Denser salt water from the Gulf of Mexico forms a salt wedge along the river bottom near the mouth of the river, while fresh water flows near the surface. In drought years, with less fresh water to push it out, salt water can travel many miles upstream—64 miles (103 km) in 2022—contaminating drinking water supplies and requiring the use of desalination. The United States Army Corps of Engineers constructed "saltwater sills" or "underwater levees" to contain this in 1988, 1999, 2012, and 2022. This consists of a large mound of sand spanning the width of the river 55 feet below the surface, allowing fresh water and large cargo ships to pass over.
Fresh river water flowing from the Mississippi into the Gulf of Mexico does not mix into the salt water immediately. The images from NASA's MODIS show a large plume of fresh water, which appears as a dark ribbon against the lighter-blue surrounding waters. These images demonstrate that the plume did not mix with the surrounding sea water immediately. Instead, it stayed intact as it flowed through the Gulf of Mexico, into the Straits of Florida, and entered the Gulf Stream. The Mississippi River water rounded the tip of Florida and traveled up the southeast coast to the latitude of Georgia before finally mixing in so thoroughly with the ocean that it could no longer be detected by MODIS.
Over geologic time, the Mississippi River has experienced numerous large and small changes to its main course, as well as additions, deletions, and other changes among its numerous tributaries, and the lower Mississippi River has used different pathways as its main channel to the Gulf of Mexico across the delta region.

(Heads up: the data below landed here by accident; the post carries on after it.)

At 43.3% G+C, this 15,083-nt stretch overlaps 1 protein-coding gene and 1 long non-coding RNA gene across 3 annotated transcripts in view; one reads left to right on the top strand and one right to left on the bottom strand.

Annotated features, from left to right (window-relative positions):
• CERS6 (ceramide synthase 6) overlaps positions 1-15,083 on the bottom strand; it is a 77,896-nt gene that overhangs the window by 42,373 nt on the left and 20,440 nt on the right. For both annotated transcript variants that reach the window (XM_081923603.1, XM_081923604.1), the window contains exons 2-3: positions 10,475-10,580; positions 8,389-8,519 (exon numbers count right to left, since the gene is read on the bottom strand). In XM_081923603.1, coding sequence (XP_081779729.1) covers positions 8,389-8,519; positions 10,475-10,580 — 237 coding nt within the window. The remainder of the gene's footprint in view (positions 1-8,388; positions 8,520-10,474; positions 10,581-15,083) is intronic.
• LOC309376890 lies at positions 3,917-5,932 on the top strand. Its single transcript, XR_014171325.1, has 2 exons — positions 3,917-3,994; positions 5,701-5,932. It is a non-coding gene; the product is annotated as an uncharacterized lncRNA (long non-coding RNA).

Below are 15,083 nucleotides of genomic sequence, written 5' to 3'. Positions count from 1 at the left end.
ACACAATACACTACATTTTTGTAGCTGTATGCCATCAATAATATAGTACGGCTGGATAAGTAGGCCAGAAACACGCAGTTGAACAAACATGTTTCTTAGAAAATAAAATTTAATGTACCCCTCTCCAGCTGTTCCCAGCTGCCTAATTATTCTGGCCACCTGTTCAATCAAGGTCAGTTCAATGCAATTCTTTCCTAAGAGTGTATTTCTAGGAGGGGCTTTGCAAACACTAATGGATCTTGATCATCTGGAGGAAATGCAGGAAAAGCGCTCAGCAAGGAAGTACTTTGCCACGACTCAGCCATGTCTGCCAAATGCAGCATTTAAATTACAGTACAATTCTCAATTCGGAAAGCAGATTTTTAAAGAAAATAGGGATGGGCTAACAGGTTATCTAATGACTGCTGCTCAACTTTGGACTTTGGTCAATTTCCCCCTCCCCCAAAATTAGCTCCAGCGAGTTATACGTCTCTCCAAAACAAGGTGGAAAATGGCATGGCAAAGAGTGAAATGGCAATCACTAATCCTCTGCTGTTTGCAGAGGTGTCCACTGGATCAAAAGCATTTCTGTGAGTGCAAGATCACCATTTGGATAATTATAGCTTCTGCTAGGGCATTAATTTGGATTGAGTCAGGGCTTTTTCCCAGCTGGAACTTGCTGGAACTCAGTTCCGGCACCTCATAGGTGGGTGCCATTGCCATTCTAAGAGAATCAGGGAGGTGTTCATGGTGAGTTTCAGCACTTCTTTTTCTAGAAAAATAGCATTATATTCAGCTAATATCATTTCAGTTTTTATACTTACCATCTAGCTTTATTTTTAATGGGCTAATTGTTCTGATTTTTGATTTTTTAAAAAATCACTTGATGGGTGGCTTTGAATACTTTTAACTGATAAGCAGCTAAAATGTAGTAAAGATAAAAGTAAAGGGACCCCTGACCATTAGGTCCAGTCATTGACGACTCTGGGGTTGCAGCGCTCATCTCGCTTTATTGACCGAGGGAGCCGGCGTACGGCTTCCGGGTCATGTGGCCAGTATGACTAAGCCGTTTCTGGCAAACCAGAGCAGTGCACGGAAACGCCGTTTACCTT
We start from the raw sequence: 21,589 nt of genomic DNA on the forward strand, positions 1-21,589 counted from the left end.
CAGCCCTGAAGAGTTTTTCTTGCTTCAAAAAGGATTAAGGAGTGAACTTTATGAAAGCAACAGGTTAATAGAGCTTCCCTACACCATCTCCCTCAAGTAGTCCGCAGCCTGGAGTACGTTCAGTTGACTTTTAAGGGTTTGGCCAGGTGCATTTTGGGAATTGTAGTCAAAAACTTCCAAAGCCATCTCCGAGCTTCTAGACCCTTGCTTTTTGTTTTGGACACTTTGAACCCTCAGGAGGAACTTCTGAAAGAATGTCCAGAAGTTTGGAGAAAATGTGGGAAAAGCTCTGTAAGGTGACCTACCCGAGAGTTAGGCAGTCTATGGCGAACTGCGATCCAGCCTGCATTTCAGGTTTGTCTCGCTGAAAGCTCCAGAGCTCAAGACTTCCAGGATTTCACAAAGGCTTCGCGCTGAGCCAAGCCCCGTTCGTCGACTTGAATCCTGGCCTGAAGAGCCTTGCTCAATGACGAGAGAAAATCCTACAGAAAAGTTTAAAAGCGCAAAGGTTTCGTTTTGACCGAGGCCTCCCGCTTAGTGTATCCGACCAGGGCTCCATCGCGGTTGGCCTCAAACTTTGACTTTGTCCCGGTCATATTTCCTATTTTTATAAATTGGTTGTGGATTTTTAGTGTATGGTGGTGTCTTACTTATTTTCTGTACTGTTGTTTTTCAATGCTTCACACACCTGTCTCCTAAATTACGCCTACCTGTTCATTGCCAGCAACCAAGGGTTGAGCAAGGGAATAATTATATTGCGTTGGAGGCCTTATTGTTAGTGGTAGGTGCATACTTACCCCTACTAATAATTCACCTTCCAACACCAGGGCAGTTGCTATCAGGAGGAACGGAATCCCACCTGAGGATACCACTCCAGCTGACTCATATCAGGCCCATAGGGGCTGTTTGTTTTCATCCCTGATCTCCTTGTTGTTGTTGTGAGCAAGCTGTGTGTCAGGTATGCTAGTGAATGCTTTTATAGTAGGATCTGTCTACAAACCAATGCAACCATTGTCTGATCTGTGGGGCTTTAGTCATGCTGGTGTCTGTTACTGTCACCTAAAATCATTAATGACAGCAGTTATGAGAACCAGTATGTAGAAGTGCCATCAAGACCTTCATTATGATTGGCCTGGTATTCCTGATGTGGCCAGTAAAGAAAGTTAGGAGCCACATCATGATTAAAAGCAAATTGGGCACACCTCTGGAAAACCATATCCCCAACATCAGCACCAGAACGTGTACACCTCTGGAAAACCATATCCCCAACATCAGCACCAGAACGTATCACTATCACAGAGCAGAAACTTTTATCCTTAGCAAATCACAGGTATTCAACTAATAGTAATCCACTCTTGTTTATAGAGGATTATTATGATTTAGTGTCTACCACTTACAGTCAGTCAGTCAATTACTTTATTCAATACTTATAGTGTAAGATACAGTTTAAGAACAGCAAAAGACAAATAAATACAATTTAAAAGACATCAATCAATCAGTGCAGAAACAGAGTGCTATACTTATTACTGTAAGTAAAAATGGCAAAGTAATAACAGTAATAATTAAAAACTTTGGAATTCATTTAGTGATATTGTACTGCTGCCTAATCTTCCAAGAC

As Pangaea began to break up about 95 million years ago, North America passed over a volcanic "hotspot" in the Earth's mantle (specifically, the Bermuda hotspot) that was undergoing a period of intense activity. The upwelling of magma from the hotspot forced the further uplift to a height of perhaps 2–3 km of part of the Appalachian-Ouachita range, forming an arch that blocked southbound water flows. The uplifted land quickly eroded and, as North America moved away from the hot spot and as the hotspot's activity declined, the crust beneath the embayment region cooled, contracted and subsided to a depth of 2.6 km, and around 80 million years ago the Reelfoot Rift formed a trough that was flooded by the Gulf of Mexico. As sea levels dropped, the Mississippi and other rivers extended their courses into the embayment, which gradually became filled with sediment with the Mississippi River at its center.
Through a natural process known as avulsion or delta switching, the lower Mississippi River has shifted its final course to the mouth of the Gulf of Mexico every thousand years or so. This occurs because the deposits of silt and sediment begin to clog its channel, raising the river's level and causing it to eventually find a steeper, more direct route to the Gulf of Mexico. The abandoned distributaries diminish in volume and form what are known as bayous. This process has, over the past 5,000 years, caused the coastline of south Louisiana to advance toward the Gulf from 15 to 50 miles (24 to 80 km). The currently active delta lobe is called the Birdfoot Delta, after its shape, or the Balize Delta, after La Balize, Louisiana, the first French settlement at the mouth of the Mississippi.